Grape Salad

Goldie Sparger

8 cups red or green grapes (or mix)

8 oz. cream cheese

8 oz. sour cream

1 tsp. vanilla

sugar to taste

Combine sour cream and cream cheese and vanilla. Add sugar to taste. Pour over grapes and mix. Nuts may be added on top, if desired.

Dump Cake

Goldie Sparger

1 #2 can crushed pineapple, drained

1 (1 lb.) can cherry or blueberry pie filling

1 box white or yellow cake mix

1/2 cup chopped nuts

2 sticks margarine

In a greased 9×13 pan, place pineapple, pie filling and cake mix (just as it comes from box; top with nuts and melted butter. Bake for 45 minutes to 1 hour in 350°F. oven. Serve hot or cold. Do not stir or mix in any way.

Variations: Use one small package of coconut instead of pie filling and use undrained pineapple or 1 pint blueberries, 1 cup of sugar.

Beulah Methodist Church’s Saint Patrick’s Day cooks, decorators and planners pose for a group photo. From left to right are: Goldie Sparger, Mary Snow, Libby Willard, Jackie Taylor, Tiwi McCreary, Don McCreary, Carol Forewood, Polly Hall, Ruby Grigdby and Gary Snow.
http://www.mtairynews.com/wp-content/uploads/2017/03/web1_Beulah-1502-1.jpgBeulah Methodist Church’s Saint Patrick’s Day cooks, decorators and planners pose for a group photo. From left to right are: Goldie Sparger, Mary Snow, Libby Willard, Jackie Taylor, Tiwi McCreary, Don McCreary, Carol Forewood, Polly Hall, Ruby Grigdby and Gary Snow. Bill Colvard | The News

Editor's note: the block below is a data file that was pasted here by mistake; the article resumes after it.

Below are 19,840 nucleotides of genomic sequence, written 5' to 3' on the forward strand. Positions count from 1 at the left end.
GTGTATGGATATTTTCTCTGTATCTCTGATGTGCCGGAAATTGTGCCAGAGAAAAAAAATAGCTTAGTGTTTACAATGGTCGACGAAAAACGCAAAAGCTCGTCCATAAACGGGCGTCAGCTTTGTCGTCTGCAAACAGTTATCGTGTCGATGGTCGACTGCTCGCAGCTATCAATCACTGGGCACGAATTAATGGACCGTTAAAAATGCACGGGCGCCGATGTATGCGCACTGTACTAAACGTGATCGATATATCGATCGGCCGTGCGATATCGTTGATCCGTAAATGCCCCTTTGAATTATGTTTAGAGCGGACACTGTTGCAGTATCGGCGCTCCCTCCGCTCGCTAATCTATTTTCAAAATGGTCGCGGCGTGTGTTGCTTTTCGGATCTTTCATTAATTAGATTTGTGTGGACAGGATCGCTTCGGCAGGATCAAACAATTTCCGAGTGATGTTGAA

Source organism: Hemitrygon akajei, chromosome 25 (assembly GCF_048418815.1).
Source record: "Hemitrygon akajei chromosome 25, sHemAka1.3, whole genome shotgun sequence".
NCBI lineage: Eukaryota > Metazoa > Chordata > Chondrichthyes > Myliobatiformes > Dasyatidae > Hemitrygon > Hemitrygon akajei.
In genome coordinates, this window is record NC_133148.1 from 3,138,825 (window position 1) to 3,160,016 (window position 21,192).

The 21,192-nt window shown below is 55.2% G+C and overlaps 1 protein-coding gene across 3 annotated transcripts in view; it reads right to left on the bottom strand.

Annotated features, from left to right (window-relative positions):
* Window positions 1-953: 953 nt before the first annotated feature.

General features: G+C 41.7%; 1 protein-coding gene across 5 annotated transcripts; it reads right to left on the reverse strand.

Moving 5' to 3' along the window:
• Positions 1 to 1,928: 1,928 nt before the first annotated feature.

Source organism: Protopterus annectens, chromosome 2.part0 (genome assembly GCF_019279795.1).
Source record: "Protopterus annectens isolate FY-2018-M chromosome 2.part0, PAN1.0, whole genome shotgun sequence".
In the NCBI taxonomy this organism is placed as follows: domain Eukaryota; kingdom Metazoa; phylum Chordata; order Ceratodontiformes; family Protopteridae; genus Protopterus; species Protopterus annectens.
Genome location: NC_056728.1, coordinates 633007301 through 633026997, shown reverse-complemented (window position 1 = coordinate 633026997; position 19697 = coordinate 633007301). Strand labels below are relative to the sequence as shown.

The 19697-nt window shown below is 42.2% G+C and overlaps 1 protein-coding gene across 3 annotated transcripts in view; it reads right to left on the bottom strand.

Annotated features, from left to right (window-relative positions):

Carol Forewood carves the corned beef for Beulah’s St. Patrick’s themed community meal.
http://www.mtairynews.com/wp-content/uploads/2017/03/web1_Beulah-1488-1.jpgCarol Forewood carves the corned beef for Beulah’s St. Patrick’s themed community meal. Bill Colvard | The News

A platter of corned beef and cabbage ready to serve.
http://www.mtairynews.com/wp-content/uploads/2017/03/web1_Beulah-1494-1.jpgA platter of corned beef and cabbage ready to serve. Bill Colvard | The News

Beulah United Methodist Church was built in 1889.
http://www.mtairynews.com/wp-content/uploads/2017/03/web1_Beulah-1517-1.jpgBeulah United Methodist Church was built in 1889. Bill Colvard | The News

Beulah’s sanctuary has the original pews.
http://www.mtairynews.com/wp-content/uploads/2017/03/web1_Beulah-1481-1.jpgBeulah’s sanctuary has the original pews.Bill Colvard | The News

Polly Hall, (front) is one of the best cooks in Beulah, says Libby Willard (center). Willard claims to be one of the worst cooks in Beulah. Carol Forewood (rear) was not rated by Willard.
http://www.mtairynews.com/wp-content/uploads/2017/03/web1_Beulah-1493-1.jpgPolly Hall, (front) is one of the best cooks in Beulah, says Libby Willard (center). Willard claims to be one of the worst cooks in Beulah. Carol Forewood (rear) was not rated by Willard. Bill Colvard | The News

Mary Snow’s St. Patrick’s Day Brownie Trifle adds a festive touch to Beulah’s St. Patrick’s Day dessert table.
http://www.mtairynews.com/wp-content/uploads/2017/03/web1_Beulah-1512-1.jpgMary Snow’s St. Patrick’s Day Brownie Trifle adds a festive touch to Beulah’s St. Patrick’s Day dessert table. Bill Colvard | The News

By Bill Colvard

bcolvard@MtAiryNews.com

Nominate your favorite cook to share their love of food with readers of The Mount Airy News.

Reach Bill Colvard at 336-415-4699.

Nominate your favorite cook to share their love of food with readers of The Mount Airy News.

Reach Bill Colvard at 336-415-4699.